8 May 2023

Banks intensify the squeeze on US growth prospects

The Federal Reserve reports that banks are becoming increasingly restrictive in terms of their lending behaviour, compounding the recessionary risks coming from rapidly higher borrowing costs. The data suggests a sharp slowdown in lending growth is coming with upside risks to unemployment


Banks increasingly wary of lending

The Federal Reserve’s Senior Loan Officer Survey shows banks continued to tighten lending standards across the board in the first quarter i.e. being increasingly selective on to whom they lend, how much they lend and at what interest rate. The report stated that “tightening was most widely reported for premiums charged on riskier loans, spreads of loan rates over the cost of funds, and costs of credit lines”, adding that there was also a reduction in “the maximum size of credit lines, loan covenants, and collateralization requirements to firms of all sizes".

A net 46% of banks tightened lending standards to large and medium sized firms with a net 46.7% of banks tightening standards for small firms while 62.3% increased spreads of loan rates over the banks’ cost of funds. For commercial real estate it was even more acute with a net 73.8% of banks tightening standards for CRE loans for construction and land development while 66.7% tightened standards on loans for nonfarm nonresidential property.

This is a hugely important story as potential borrowers are already feeling the effects of 500bp of Federal Reserve interest rate hikes, the most rapid and aggressive phase of monetary policy tightening experienced in more than 40 years. With banks tightening lending standards so aggressively this combination of higher borrowing costs and reduced credit availability is typically toxic for economic growth.

The chart below shows the proportion of banks tightening lending standards to medium and large firms versus overall lending growth in the US. It indicates we should be braced for a very rapid downturn in lending broadly across the US economy.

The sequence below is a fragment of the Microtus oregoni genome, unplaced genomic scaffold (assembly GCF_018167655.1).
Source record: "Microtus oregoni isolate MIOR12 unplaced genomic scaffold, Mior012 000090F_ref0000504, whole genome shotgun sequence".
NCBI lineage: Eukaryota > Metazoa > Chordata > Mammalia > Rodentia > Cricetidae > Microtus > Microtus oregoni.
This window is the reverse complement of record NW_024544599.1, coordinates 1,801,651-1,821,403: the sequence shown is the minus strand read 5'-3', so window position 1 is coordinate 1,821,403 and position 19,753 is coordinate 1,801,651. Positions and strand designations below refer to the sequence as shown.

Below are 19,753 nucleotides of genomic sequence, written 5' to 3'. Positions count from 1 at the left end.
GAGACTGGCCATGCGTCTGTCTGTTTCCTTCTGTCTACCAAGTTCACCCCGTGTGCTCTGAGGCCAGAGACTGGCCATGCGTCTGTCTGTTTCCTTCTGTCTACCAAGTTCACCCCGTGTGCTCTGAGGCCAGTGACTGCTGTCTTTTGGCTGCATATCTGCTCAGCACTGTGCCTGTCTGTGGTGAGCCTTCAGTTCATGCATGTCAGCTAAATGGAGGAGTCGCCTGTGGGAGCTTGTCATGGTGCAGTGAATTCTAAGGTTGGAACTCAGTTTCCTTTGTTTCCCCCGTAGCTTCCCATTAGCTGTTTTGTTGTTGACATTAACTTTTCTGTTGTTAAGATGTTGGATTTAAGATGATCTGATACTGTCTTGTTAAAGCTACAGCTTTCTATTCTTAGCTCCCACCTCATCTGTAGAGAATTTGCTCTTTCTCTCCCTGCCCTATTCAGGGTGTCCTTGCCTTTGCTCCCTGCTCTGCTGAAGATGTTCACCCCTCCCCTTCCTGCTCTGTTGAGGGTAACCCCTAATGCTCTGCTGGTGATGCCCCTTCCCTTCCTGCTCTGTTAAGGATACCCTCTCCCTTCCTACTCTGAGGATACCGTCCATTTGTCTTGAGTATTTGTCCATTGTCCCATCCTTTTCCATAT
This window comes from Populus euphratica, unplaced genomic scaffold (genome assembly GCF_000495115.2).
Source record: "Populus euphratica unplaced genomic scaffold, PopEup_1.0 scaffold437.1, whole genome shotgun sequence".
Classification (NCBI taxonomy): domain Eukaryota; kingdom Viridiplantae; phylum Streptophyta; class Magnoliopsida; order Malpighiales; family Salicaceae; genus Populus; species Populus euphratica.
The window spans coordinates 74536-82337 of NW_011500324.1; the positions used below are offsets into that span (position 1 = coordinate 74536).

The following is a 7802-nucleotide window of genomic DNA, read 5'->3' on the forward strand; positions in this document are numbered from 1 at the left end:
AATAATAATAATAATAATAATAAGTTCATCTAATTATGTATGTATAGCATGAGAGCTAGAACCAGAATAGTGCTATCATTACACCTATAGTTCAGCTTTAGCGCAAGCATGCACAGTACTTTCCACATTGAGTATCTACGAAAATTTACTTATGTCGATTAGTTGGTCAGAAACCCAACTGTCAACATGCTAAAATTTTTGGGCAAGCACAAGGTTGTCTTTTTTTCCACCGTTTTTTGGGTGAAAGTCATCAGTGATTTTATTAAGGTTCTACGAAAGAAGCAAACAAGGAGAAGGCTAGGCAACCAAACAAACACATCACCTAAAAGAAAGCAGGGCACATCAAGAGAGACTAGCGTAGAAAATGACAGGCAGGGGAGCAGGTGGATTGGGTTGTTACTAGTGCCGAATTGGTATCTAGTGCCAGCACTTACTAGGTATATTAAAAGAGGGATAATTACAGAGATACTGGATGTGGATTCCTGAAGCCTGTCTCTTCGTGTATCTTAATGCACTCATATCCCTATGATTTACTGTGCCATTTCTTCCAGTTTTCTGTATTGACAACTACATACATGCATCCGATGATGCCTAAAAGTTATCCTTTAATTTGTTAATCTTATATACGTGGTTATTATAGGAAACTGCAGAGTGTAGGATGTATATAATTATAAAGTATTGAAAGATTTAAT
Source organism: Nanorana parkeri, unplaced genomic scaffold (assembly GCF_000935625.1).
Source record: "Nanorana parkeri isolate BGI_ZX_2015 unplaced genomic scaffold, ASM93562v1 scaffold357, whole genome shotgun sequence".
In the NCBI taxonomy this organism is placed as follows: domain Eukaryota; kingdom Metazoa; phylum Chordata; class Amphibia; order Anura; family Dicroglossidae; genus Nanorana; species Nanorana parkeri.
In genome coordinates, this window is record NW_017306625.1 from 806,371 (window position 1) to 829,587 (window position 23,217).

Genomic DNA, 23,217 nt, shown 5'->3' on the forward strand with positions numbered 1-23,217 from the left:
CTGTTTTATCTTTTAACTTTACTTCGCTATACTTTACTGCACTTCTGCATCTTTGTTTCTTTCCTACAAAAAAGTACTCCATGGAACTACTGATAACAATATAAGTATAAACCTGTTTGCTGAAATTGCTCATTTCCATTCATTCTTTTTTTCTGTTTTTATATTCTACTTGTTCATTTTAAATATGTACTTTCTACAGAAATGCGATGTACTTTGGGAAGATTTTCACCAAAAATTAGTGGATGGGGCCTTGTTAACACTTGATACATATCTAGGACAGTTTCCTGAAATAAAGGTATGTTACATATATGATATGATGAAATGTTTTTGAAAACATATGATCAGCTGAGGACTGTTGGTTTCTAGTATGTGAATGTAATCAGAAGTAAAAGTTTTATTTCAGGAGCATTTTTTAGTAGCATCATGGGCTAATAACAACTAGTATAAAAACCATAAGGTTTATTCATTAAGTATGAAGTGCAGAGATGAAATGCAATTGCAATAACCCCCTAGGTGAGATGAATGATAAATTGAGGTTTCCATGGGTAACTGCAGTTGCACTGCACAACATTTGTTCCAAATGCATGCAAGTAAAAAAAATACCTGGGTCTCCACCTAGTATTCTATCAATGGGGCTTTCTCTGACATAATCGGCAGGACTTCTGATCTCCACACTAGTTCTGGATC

Tighter lending standards points to a sharp slowdown in lending growth

Source: Macrobond, ING
Macrobond, ING

Demand for credit is falling too with concerns about the jobs outlook

Already we are seeing loan demand dry up. The SLOS survey also showed that the net proportion of banks seeing stronger demand for loans is -55.6% for large and medium sized firms and -53.3% for small firms. These are the lowest readings since the Global Financial Crisis. With the Conference Board measure of US CEO confidence and the National Federation of Independent Business small business optimism survey both at recession levels, these borrowing intention numbers highlight the defensive mindset in America right now that points to less capex and hiring in coming months.

This report therefore suggests recessionary forces are building in the economy and we continue to refer to the chart below that shows when banks tighten lending standards, unemployment always rises. What turns struggling business into failed business is when the bank pulls the plug the company runs out of options. Job losses are the inevitable consequence.

Tighter lending conditions also lead to rising unemployment

Source: Macrobond, ING
Macrobond, ING

Rising recession risk makes rate cuts look likely later in the year

Unfortunately we are not hopeful of a rapid turnaround in the situation. Regional banks remain in the spotlight with deposit flight and the prospect of greater regulatory oversight set to make them more cautious in their lending behaviour. We do not think the large banks will fully fill the gap. Given small and regional banks account for more than 40% of all commercial bank lending, this is a worrying situation, made even worse with the knowledge that they account for around 70% of all commercial real estate lending, which is under pressure given low office occupancy rates and the significant amount of borrowing that needs to be refinanced over the next 18 months.

The upshot is that a heightened chance of recession means a greater chance that inflation falls more quickly and the Fed can eventually respond by moving monetary policy to a more neutral setting. The market is currently pricing around 20bp of Federal Reserve interest rate cuts by September and 66bp by December. We think September is likely to be too soon but will end up cutting interest rates more aggressively, at least in the early stages. We forecast 50bp rate cuts at both the November and December Federal Open Market Committee meetings with the Fed funds rate getting down to 3% by mid-2024.

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